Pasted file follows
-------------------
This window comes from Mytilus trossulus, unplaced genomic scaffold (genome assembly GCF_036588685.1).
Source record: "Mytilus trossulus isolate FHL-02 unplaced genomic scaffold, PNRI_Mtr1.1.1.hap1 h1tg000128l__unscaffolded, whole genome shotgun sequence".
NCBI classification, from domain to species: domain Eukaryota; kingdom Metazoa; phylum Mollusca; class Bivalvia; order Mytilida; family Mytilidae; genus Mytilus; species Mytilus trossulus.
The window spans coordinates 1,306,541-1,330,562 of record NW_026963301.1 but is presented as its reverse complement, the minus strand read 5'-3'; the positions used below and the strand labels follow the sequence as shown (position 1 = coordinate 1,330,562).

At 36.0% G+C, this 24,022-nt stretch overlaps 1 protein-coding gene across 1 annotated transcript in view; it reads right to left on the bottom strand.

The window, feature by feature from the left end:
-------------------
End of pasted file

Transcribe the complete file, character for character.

This window comes from Mytilus trossulus, unplaced genomic scaffold (genome assembly GCF_036588685.1).
Source record: "Mytilus trossulus isolate FHL-02 unplaced genomic scaffold, PNRI_Mtr1.1.1.hap1 h1tg000128l__unscaffolded, whole genome shotgun sequence".
NCBI classification, from domain to species: domain Eukaryota; kingdom Metazoa; phylum Mollusca; class Bivalvia; order Mytilida; family Mytilidae; genus Mytilus; species Mytilus trossulus.
The window spans coordinates 1,306,541-1,330,562 of record NW_026963301.1 but is presented as its reverse complement, the minus strand read 5'-3'; the positions used below and the strand labels follow the sequence as shown (position 1 = coordinate 1,330,562).

At 36.0% G+C, this 24,022-nt stretch overlaps 1 protein-coding gene across 1 annotated transcript in view; it reads right to left on the bottom strand.

The window, feature by feature from the left end: